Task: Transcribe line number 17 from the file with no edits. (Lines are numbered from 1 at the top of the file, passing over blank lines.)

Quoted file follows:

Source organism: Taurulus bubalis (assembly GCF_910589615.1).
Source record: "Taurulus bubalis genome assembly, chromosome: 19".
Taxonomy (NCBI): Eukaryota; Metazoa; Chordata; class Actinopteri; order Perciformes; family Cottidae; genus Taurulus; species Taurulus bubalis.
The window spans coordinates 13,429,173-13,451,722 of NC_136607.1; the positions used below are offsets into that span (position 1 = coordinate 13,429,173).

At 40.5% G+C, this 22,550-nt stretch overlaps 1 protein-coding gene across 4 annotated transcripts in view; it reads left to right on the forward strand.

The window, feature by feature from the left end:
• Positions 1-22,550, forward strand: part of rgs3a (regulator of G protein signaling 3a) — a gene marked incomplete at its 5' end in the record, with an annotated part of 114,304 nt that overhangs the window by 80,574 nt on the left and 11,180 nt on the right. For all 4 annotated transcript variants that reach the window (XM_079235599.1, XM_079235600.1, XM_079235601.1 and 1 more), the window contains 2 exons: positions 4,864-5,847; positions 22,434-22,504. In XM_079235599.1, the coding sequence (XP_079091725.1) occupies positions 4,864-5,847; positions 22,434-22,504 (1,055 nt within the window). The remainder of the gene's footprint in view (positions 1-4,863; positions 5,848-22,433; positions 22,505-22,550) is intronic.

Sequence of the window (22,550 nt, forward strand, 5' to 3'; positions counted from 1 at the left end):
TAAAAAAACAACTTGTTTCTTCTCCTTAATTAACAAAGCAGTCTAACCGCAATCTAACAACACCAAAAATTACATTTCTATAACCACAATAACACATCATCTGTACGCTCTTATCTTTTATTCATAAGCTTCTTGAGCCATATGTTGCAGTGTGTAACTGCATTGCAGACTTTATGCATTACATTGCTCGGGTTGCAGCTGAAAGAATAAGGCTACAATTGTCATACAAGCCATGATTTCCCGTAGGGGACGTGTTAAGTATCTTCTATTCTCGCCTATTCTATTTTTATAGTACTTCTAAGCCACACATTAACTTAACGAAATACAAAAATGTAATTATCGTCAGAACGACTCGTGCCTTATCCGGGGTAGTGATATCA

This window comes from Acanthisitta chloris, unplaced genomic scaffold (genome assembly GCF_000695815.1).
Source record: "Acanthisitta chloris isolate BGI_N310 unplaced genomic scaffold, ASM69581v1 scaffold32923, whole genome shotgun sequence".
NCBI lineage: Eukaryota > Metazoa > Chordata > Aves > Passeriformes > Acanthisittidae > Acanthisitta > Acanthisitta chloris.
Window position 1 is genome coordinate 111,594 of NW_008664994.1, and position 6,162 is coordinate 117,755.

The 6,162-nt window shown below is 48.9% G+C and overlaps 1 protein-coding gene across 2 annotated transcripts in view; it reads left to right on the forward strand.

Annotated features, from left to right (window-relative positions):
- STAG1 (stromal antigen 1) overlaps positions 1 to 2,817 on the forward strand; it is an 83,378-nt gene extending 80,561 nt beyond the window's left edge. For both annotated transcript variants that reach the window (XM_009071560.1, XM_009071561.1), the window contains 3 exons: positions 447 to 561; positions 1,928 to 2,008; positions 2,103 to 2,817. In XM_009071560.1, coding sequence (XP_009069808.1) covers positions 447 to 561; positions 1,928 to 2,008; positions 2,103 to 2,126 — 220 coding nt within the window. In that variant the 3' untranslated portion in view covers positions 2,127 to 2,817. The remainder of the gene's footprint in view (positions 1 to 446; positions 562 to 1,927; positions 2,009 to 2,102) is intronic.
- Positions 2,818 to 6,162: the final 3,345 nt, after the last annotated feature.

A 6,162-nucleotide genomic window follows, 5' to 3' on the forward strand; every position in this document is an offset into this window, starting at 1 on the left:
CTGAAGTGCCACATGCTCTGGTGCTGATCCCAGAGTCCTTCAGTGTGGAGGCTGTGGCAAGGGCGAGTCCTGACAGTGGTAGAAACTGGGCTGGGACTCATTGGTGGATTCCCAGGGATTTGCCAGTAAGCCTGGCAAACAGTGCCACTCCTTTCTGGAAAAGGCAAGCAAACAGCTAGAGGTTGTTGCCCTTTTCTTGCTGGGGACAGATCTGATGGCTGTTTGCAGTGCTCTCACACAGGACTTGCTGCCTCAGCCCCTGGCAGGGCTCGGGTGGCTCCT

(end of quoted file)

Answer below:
- Positions 2,818 to 6,162: the final 3,345 nt, after the last annotated feature.